The lawman gone bad isn’t making a legal case. He’s trying to get the mob to destroy the law on behalf of his client.
President Trump’s belligerent, all-caps tweet about Iran this past weekend is hardly a natural response to anything the Iranians have been saying or doing lately. Iranian President Hassan Rouhani did make a speech on Sunday in which he stated, “America should know that peace with Iran is the mother of all peace, and war with Iran is the mother of all wars,” while advising Trump that “to play with the lion’s tail” would become a source of “regret.” So, Rouhani was saying that he wants peace with America and that moving toward war would be a bad idea. Hardly the stuff that ordinarily would provoke a flaming riposte.
Key to conquering Russia, is regime-change in all countries whose leaders are friendly toward Russia (such as was the case with Saddam Hussein, and with Muammar Gaddafi, and with Bashar al-Assad, and with Viktor Yanukovych, and with Hassan Rouhani) — isolation of Russia, and then (unless another leader of Russia, such as Boris Yeltsin was, who is able to be controlled by the U.S. aristocracy, comes to power there) a blitz NATO invasion of Russia: World War III.
By outward appearances, the Mojahedin-e Khalq (MEK), the ex-terrorist Iranian opposition group hell-bent on regime change, appears to be losing their influence in the media.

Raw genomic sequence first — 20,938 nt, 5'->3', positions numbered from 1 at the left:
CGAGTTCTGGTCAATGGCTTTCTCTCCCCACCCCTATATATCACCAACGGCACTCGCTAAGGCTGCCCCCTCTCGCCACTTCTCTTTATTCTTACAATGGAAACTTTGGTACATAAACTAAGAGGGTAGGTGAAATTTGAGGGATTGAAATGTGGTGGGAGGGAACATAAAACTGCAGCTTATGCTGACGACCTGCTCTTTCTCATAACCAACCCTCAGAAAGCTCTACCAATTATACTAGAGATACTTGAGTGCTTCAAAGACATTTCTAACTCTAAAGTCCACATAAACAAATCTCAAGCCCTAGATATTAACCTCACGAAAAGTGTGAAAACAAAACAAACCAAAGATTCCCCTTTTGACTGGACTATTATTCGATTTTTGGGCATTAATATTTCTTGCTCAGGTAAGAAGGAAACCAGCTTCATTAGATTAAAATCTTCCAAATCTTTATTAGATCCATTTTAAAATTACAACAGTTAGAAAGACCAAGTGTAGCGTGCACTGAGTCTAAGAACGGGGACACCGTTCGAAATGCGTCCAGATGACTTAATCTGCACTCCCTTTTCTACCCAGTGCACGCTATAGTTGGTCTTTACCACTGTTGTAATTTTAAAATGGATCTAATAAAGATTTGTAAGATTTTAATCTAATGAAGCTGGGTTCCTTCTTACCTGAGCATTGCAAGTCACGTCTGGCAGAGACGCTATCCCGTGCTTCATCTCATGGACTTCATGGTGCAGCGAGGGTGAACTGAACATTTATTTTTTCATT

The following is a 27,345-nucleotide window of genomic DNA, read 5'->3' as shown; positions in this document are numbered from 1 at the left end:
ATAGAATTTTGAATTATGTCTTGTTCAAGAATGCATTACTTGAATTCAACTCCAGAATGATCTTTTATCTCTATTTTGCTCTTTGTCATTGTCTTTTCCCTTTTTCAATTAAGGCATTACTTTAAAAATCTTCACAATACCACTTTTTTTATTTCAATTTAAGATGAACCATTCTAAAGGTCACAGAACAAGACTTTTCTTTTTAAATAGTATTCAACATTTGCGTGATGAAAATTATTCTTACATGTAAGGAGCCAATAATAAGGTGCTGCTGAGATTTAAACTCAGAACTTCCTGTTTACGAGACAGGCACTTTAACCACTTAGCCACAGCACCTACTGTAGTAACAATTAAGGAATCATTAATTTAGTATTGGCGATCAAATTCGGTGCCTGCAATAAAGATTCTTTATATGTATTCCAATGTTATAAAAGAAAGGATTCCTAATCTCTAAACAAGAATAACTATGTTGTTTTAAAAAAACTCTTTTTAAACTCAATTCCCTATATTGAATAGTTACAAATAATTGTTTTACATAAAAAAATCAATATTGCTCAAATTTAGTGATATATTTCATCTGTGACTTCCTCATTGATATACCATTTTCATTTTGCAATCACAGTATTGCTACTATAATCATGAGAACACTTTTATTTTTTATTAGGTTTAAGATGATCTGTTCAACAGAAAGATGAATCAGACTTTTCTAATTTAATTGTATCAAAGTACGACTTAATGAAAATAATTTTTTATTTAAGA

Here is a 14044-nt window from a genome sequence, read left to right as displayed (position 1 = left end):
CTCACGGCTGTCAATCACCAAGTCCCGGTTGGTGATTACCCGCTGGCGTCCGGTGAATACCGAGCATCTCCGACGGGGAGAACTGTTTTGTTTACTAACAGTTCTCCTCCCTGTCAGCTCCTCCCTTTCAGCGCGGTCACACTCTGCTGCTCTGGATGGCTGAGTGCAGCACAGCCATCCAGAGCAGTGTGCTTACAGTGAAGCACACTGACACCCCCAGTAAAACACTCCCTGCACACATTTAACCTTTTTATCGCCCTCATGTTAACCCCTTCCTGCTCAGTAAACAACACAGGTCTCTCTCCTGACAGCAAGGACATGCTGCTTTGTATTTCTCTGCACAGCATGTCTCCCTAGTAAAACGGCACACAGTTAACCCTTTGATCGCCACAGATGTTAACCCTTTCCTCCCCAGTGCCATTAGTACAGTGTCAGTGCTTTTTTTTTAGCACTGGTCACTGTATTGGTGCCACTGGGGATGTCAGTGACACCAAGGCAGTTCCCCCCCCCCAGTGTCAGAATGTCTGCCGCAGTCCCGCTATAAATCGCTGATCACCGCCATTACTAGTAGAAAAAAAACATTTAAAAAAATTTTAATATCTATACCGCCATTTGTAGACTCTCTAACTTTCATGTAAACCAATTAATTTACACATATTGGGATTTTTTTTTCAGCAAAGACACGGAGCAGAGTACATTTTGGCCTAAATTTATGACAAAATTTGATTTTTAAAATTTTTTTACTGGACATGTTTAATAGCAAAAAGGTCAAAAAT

The British advocates of the MKO who want their government to consider their support for the MKO as a "constructive policy", they should beware that it is absolutely a destructive policy to rely on a cult-like group with a dark history of violence for bringing democracy in Iran.
Prince Turki al-Faisal's hostile remarks against Tehran in the annual gathering of the Mujahedin Khalq Organization and his promises to stand by the MKO seems to be a total failure for both sides of the alliance.
MEK terrorist group killed more than 17,000 Iranians during their terrorist activities inside Iran and in their war effort against Iran alongside Saddam. This makes Iran, one of the major victims of terrorism in the world.
If Saudi Arabia is on a quest to paint itself as a responsible actor in the region, the kingdom took a big step backward over the weekend. That's when a former top official-who remains an influential figure-declared support not only for regime change in Iran but for one of the strangest would-be agents of overthrowing the Islamic Republic.
The Saudi ex-official has picked an unlikely vehicle for regime change, but one that is sure to deepen the chasm between two of the most important countries in the Muslim world.
Gingrich also avoided talking about the fact that the group's terrorist cell was once based in Iraq, where it was armed and protected by Saddam Hussein.
To protest the arrest of the cult leader, a dozen of the group members set themselves on fire in the streets of the European capitals.